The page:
Schedule regular syncs to avoid having two or more working on the same task simultaneously.
Be comfortable working with Google Docs, Markdown on HackMD, and GitHub. Refer to the Contributor Tools Guide for best practices.
When starting a project from scratch, create the first draft in Google Docs.
Save and name versions.
Track projects and progress on Comm-Dev GitHub Issues.
Own and keep GitHub issues updated with comments and feedback.
Communicate with the Contributing Team.
Strive for succinct, straightforward communications that provide high-visibility for all contributors.
When in doubt, voice context driven questions and comments.
Seek feedback at any point throughout a project, especially when stuck.
Visit #community-development chat channel regularly to ask for feedback, provide progress updates and blockers, and coordinate with other members.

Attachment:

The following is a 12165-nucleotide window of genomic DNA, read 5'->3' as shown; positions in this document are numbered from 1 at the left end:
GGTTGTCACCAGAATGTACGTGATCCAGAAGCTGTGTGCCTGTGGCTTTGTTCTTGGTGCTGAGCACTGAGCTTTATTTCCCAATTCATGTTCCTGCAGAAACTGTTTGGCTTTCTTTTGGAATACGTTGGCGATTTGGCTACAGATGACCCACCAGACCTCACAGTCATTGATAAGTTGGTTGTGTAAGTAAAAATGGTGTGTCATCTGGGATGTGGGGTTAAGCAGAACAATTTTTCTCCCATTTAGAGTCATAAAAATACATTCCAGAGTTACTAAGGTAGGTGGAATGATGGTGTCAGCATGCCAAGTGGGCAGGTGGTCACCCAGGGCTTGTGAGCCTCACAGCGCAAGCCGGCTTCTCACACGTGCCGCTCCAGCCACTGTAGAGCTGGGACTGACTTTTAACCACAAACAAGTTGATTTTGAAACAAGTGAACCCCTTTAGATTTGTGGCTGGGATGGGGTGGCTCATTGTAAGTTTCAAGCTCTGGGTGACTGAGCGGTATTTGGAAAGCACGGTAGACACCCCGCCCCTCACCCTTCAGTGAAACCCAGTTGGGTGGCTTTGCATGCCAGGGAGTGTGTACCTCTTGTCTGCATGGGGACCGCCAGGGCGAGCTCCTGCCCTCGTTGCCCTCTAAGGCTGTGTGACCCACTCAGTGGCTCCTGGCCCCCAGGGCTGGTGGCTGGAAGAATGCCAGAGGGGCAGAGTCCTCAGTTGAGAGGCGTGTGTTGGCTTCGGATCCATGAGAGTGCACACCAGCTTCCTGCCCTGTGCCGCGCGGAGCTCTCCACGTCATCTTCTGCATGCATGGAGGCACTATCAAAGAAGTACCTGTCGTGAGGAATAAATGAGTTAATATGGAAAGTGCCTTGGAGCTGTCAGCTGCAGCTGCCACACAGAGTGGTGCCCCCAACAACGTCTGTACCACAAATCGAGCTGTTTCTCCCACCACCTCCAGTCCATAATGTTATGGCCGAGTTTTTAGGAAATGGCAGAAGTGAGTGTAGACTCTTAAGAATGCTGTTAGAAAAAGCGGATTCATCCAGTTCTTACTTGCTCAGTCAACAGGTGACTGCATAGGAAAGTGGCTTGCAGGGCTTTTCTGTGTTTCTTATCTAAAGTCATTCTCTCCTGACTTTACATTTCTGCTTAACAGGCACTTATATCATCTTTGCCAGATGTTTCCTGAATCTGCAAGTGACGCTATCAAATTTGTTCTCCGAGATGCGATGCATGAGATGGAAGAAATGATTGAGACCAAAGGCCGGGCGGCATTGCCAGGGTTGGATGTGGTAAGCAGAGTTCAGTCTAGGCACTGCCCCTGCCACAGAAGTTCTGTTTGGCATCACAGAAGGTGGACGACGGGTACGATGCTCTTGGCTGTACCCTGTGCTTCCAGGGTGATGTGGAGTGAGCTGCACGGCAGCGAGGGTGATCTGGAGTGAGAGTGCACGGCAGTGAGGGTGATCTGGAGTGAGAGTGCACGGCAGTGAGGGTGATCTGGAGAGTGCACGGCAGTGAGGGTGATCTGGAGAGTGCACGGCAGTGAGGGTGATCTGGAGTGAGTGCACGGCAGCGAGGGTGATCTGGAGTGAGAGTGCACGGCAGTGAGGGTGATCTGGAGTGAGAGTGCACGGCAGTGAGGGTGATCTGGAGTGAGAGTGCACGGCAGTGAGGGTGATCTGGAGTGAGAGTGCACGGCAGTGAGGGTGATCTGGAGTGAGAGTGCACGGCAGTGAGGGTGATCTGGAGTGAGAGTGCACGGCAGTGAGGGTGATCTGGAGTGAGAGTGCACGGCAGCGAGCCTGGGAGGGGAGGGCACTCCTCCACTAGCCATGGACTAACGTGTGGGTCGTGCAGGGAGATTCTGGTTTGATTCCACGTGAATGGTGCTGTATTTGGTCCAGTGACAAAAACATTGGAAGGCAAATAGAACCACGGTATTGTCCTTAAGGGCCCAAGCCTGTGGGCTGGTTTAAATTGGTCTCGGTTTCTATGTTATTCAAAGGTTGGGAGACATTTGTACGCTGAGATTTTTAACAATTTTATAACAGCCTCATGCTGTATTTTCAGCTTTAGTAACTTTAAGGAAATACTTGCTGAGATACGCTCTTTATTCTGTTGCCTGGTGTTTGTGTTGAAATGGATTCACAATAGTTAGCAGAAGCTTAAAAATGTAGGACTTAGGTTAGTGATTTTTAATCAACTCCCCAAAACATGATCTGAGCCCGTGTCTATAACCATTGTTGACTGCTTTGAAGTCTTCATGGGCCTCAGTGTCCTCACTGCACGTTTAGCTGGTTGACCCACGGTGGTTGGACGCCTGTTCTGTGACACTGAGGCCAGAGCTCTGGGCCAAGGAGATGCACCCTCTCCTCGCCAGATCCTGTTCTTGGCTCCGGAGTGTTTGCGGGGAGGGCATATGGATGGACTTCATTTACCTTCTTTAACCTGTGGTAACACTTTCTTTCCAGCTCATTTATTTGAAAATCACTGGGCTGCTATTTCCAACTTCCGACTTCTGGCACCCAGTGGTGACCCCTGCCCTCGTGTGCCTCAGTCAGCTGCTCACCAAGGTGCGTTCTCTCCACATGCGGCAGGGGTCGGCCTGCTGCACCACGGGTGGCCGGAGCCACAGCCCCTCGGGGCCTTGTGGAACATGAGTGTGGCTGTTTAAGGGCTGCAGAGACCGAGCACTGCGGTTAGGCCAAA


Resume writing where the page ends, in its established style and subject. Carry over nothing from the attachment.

Strive for weekly updates.
Communicate with Reviewers for visibility.
Leads, Reviewers, and Advisors work together to determine when a project is ready for final review by the Approver.
Transfer final drafts from Google Docs to HackMD.
Submit completed projects for approval as Pull Requests on GitHub.
It is best practice to link the Pull Request to the issue.
Update relevant issues on GitHub.
Update the project board on GitHub, if necessary.
Sync asynchronously or on a call.
Spend 30 minutes defining ‘what went well’, ‘what didn’t go well’, and ‘what could improve.’
Utilize Tools like Fun Retro.
Relay learnings to the greater Comm-Dev team.